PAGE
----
Tuesday, July 26, 2011

TBSI: a dry parcel liner service beleaguered by losses and financial problems

TBSI (NASDAQ: TBSI) has recently been under pressure with operating losses of US$ 16,7 the first quarter this year and senior lender pressure to increase capital by US$ 10 mio coming. When TBSI went public through Jefferies under John Sind`ers in 2005, its chequered history of its 2000 Chapter 11 reorganization surfaced. The company operates a parcel liner service with a large number of tween deckers and heavy presence in Latin American ports, an unusual trade largely superseded by container vessels.

TBS focuses on multipurpose tweendeckers and smaller dry bulk carriers varying from 17,300 dwt to 45,500 dwt that are able to navigate and efficiently service many ports with restrictions on the size of vessels. It has attempted to create niche markets  focusing on trade routes, ports and cargo that cannot be efficiently served by container and large dry bulk vessel operators. It offers regularly-scheduled sailings along with local teams of commercial agents and port captains who meet regularly with customers to tailor solutions to their logistics needs.

TBS CEO Joseph Royce has a ship brokerage background. He then served as President of COTCO, a dry cargo pool of over 45 vessels before founding TBS in 1993.

Having this parcel liner service means fixed costs and bunker exposure that most dry cargo operators do not carry. Whilst break bulk is a higher cost service than inter-model container feeder competitors, TBS tries to focus on cargo with special handling needs and personalized service. The company also has some handysized bulk carriers in their fleet. They appear to have some of their tonnage (approximately 25%) on time charter, which adds to earnings stability.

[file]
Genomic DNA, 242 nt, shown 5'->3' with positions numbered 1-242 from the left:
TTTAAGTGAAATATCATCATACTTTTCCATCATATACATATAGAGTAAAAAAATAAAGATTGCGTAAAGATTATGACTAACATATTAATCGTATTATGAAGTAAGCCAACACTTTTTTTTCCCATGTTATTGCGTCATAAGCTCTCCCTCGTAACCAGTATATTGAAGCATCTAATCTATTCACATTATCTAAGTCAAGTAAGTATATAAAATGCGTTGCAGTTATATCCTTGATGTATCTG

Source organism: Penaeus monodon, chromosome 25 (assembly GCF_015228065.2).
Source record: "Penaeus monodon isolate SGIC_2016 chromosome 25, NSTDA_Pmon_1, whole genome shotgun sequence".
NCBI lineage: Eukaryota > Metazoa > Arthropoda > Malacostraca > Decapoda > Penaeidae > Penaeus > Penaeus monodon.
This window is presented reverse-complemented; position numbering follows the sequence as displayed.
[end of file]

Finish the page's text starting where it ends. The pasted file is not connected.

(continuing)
Clearly. they have suffering lately from lower freight rates and higher bunker expenses albeit their cargo volume increased slightly over last year. Another problem is the heavy off-hire and repair expenses for the ageing 1980's built tween decker fleet with a need to drydock 17 vessels, requiring about 546 days out of service. Tween deckers today are largely vintage tonnage no longer built. TBS has ordered a new series of Dwt 34.000 tween-deckers for fleet renewal.

Although TBS debt to book value ratio is not high, they have been having serious problems paying their debt and in protracted loan default/ restructuring discussions. Lenders have demanded a US$ 10 mio increase of capital to which Mr. Royce has paid in US$ 7,58 mio of his own funds. They are also planning a rights offering to increase capital. Their financial expense has soared to US$ 8,7 mio in 2011  from US$ 5,5 mio last year aggravating losses.

A major New York investment house is forecasting that the dry cargo sector with its substantial order book overhang will be the slowest to recover. On the other hand, smaller handy size units have been outperforming the larger Capesize and Panamax units in current market conditions.

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